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Remotely Productive: The Efficacy of Remote Work for Executives

May 19, 2022

Executive Compensation
 


At the Gupta Governance Institute 15th Annual Corporate Governance Conference held on April 8, 2022, a study showed that U.S. public firms whose Chief Executive Officer (CEO) works remotely have weaker operating performance, lower firm valuation, and lower approval rate of the CEO’s policies. The authors won the conference’s best paper award which was sponsored by Wharton Research Data Services.

Key Insights

  • Remote working arrangements between CEOs and U.S. public firms are associated with a Return on Assets (ROA) that is 1 percentage point lower than when the same firm is run by a locally-based CEO. Moreover, the market valuation of a firm is 4.9% lower than the mean when it is managed by a long-distance CEO.
  • Insights from 1.5 million CEO reviews by firm insiders reveal that the approval rate of the average long-distance CEO is 3.8 percentage points lower than that of other CEOs at the same firm. The three most common concerns are: Remote CEOs have a short-term focus in financial decisions; they are disconnected from the firms’ daily operations; and they are enjoying excessive leisure time. The study finds empirical evidence supporting these concerns.  
  • Firms learn from experience. In fact, long-distance CEOs are more likely than other CEOs to be ousted by the board or resign under investor pressure. On average, long-distance CEOs stay in their role for 1.85 years less than other CEOs at the same firm, and their departure generates positive announcement returns. Finally, firms that previously employed long-distance CEOs are less likely to agree to CEO remote working arrangements in the future.

Summary of Complete Findings

The remuneration package for executives is an important governance tool as it can create powerful incentives for management to act in ways that boost the value of the company. Executive compensation comprises both monetary and non-monetary contractual arrangements. This research assesses firm performance when CEOs have remote working arrangements and provides evidence of the economic consequences of long-distance relationships between CEOs and firms.

A recent trend in corporate management has seen a dramatic rise in remote work. According to the 2020 Gartner survey of top executives, 74% planned to increase remote work and 90% expected minimal disruptions while working off-site. Technology has made it easier to work remotely and this practice was catalysed by the 2020 global pandemic. The pressing question is whether remote management can be adopted by firms as an efficient long-term strategy.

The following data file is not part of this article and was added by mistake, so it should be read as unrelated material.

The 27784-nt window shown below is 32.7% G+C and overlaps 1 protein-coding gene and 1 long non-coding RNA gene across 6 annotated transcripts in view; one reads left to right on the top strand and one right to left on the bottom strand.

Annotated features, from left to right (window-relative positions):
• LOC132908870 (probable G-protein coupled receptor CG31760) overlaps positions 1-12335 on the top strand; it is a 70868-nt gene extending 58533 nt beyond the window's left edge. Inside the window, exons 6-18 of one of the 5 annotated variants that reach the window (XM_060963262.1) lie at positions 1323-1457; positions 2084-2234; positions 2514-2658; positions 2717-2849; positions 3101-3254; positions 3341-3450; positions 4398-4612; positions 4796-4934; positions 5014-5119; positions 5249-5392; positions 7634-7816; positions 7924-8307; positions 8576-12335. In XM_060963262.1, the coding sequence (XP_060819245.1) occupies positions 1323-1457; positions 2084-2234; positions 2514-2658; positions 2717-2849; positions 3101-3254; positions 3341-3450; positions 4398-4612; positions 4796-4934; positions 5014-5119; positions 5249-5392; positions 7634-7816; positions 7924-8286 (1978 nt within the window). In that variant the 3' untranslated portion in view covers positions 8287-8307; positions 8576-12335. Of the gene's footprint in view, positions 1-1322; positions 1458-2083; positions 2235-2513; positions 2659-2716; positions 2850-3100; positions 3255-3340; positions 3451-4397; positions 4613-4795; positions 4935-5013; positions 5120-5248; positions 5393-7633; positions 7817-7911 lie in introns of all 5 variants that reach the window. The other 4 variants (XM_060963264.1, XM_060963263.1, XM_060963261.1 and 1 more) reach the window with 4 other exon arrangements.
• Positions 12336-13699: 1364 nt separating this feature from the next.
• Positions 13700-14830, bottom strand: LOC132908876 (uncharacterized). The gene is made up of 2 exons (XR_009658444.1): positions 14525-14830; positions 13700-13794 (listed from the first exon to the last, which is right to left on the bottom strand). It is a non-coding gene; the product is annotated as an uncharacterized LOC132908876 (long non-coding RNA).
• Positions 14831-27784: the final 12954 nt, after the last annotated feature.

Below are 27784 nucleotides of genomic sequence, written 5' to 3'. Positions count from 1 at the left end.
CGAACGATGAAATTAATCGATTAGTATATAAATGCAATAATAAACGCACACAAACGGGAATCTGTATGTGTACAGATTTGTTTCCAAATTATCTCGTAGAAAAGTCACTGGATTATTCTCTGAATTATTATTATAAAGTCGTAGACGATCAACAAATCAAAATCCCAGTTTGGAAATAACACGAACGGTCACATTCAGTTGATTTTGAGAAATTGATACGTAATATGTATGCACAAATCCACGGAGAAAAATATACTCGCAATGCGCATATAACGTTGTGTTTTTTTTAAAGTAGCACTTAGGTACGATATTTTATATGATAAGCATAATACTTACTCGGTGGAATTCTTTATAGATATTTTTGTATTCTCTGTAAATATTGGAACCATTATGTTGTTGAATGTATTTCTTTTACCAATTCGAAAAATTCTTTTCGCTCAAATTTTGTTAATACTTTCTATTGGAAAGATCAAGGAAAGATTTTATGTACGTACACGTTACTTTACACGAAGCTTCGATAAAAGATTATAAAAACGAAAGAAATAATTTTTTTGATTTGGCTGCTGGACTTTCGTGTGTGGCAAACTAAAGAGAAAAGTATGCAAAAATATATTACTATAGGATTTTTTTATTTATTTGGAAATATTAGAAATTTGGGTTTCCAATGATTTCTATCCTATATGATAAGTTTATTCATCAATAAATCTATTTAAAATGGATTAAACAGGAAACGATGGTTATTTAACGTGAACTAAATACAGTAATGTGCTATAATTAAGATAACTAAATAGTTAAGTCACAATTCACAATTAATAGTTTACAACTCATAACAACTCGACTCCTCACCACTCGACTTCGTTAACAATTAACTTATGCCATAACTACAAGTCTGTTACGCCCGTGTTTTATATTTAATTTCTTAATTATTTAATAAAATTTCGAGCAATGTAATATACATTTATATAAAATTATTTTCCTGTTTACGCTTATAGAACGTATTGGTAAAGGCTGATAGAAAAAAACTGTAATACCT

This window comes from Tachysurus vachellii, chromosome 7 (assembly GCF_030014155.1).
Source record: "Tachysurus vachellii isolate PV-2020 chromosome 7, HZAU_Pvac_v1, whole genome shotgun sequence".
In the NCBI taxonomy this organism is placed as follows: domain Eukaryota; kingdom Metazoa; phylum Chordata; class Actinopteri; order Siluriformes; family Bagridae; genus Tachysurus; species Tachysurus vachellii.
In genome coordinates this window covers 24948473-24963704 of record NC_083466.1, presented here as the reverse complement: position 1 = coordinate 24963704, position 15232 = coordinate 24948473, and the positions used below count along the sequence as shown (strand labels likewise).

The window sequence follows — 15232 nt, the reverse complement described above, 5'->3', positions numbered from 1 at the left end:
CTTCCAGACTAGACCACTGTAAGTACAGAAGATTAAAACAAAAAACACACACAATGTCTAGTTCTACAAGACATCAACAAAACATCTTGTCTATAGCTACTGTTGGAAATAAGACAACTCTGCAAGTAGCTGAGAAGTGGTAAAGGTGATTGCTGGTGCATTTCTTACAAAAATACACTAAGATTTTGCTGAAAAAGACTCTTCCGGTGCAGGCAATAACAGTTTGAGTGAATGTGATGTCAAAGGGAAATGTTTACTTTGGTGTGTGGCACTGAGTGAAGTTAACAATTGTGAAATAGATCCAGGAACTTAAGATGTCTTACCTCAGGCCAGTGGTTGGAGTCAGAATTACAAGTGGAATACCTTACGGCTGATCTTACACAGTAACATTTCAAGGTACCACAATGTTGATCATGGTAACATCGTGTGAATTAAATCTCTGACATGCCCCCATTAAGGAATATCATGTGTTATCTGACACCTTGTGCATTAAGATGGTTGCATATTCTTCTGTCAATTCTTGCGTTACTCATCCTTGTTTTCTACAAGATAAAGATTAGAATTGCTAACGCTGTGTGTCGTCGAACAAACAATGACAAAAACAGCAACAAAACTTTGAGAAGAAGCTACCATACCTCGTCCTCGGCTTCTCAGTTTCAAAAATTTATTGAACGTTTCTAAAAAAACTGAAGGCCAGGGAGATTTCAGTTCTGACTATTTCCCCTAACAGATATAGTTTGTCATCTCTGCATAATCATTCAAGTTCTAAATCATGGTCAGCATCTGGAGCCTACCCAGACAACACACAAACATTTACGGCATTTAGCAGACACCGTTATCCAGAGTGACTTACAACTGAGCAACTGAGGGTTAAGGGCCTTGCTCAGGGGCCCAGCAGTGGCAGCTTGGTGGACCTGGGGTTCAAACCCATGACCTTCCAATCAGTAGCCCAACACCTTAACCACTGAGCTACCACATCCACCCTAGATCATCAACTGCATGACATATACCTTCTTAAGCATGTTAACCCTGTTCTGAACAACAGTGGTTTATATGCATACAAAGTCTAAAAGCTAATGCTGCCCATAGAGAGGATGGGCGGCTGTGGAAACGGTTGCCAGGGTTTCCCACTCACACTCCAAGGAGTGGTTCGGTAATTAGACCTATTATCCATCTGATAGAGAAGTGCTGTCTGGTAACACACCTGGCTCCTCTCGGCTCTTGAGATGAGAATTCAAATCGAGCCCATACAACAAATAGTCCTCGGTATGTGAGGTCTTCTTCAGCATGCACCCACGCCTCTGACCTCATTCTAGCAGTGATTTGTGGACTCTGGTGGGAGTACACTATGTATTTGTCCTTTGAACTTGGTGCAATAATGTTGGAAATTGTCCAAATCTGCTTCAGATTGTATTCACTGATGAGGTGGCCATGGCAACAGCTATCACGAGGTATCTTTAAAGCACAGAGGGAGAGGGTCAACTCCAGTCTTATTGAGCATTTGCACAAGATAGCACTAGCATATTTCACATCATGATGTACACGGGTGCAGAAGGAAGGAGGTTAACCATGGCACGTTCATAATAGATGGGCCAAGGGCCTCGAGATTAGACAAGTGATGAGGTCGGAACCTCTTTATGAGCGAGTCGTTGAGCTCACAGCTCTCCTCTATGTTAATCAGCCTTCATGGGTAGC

The authors of this study constructed a sample of over 900 long-distance CEOs using corporate disclosures in public companies with headquarters in the U.S. between 2000 and 2019. Information from Execucomp, BoardEx, Compustat, Google maps, Lexis Nexis Public Records, Glassdoor, Inc., corporate press releases, voter registration records, deed transfer records, and tax assessment records was used to create an extremely comprehensive database.

For a CEO to be defined as “long-distance”, the study requires that (a) the roundtrip commute between the CEO’s primary residence and the firm’s headquarters exceeds 100 miles; and (b) the long-distance working arrangement between the CEO and the firm lasts for at least 12 months. During the 2000-2019 period, 17.6% of firms maintained a long-distance arrangement with their CEO. The long-distance CEOs are similar to their local counterparts along attributes such as age, gender, business education, and role as chair. The primary difference between the two groups is that long-distance CEOs remain in their role for 1.85 years less than local CEOs. Long-distance CEOs reside in counties with warmer climates, lower tax rates, and better schools. CEOs are also more likely to opt for remote working if it allows them to avoid uprooting their spouses from their home states.